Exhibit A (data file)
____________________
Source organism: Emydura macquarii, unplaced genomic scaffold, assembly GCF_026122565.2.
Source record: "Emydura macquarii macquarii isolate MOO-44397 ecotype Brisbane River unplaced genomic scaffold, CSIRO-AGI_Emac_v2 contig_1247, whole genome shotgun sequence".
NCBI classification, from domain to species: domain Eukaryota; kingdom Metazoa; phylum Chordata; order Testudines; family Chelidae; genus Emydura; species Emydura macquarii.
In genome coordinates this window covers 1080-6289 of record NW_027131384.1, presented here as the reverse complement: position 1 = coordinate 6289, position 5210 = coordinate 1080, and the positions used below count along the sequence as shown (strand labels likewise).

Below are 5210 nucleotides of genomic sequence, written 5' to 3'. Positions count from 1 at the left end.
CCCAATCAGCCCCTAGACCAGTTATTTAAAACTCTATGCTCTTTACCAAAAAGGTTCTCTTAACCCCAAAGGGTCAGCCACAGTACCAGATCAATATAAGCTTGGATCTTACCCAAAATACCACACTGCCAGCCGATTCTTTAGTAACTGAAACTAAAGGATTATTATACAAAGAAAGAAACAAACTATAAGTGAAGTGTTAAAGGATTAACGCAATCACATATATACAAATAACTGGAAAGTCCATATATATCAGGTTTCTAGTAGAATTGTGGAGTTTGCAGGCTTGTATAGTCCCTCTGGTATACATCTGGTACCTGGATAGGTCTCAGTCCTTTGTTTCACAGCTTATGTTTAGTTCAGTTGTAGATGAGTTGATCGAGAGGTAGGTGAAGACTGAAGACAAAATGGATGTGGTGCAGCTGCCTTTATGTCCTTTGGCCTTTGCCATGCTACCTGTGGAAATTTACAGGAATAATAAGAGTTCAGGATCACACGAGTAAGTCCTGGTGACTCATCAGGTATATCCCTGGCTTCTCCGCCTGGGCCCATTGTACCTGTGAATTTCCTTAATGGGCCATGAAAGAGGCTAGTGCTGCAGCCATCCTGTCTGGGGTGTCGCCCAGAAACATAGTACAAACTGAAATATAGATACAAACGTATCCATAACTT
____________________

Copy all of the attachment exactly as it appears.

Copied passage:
Source organism: Emydura macquarii, unplaced genomic scaffold, assembly GCF_026122565.2.
Source record: "Emydura macquarii macquarii isolate MOO-44397 ecotype Brisbane River unplaced genomic scaffold, CSIRO-AGI_Emac_v2 contig_1247, whole genome shotgun sequence".
NCBI classification, from domain to species: domain Eukaryota; kingdom Metazoa; phylum Chordata; order Testudines; family Chelidae; genus Emydura; species Emydura macquarii.
In genome coordinates this window covers 1080-6289 of record NW_027131384.1, presented here as the reverse complement: position 1 = coordinate 6289, position 5210 = coordinate 1080, and the positions used below count along the sequence as shown (strand labels likewise).

Below are 5210 nucleotides of genomic sequence, written 5' to 3'. Positions count from 1 at the left end.
CCCAATCAGCCCCTAGACCAGTTATTTAAAACTCTATGCTCTTTACCAAAAAGGTTCTCTTAACCCCAAAGGGTCAGCCACAGTACCAGATCAATATAAGCTTGGATCTTACCCAAAATACCACACTGCCAGCCGATTCTTTAGTAACTGAAACTAAAGGATTATTATACAAAGAAAGAAACAAACTATAAGTGAAGTGTTAAAGGATTAACGCAATCACATATATACAAATAACTGGAAAGTCCATATATATCAGGTTTCTAGTAGAATTGTGGAGTTTGCAGGCTTGTATAGTCCCTCTGGTATACATCTGGTACCTGGATAGGTCTCAGTCCTTTGTTTCACAGCTTATGTTTAGTTCAGTTGTAGATGAGTTGATCGAGAGGTAGGTGAAGACTGAAGACAAAATGGATGTGGTGCAGCTGCCTTTATGTCCTTTGGCCTTTGCCATGCTACCTGTGGAAATTTACAGGAATAATAAGAGTTCAGGATCACACGAGTAAGTCCTGGTGACTCATCAGGTATATCCCTGGCTTCTCCGCCTGGGCCCATTGTACCTGTGAATTTCCTTAATGGGCCATGAAAGAGGCTAGTGCTGCAGCCATCCTGTCTGGGGTGTCGCCCAGAAACATAGTACAAACTGAAATATAGATACAAACGTATCCATAACTT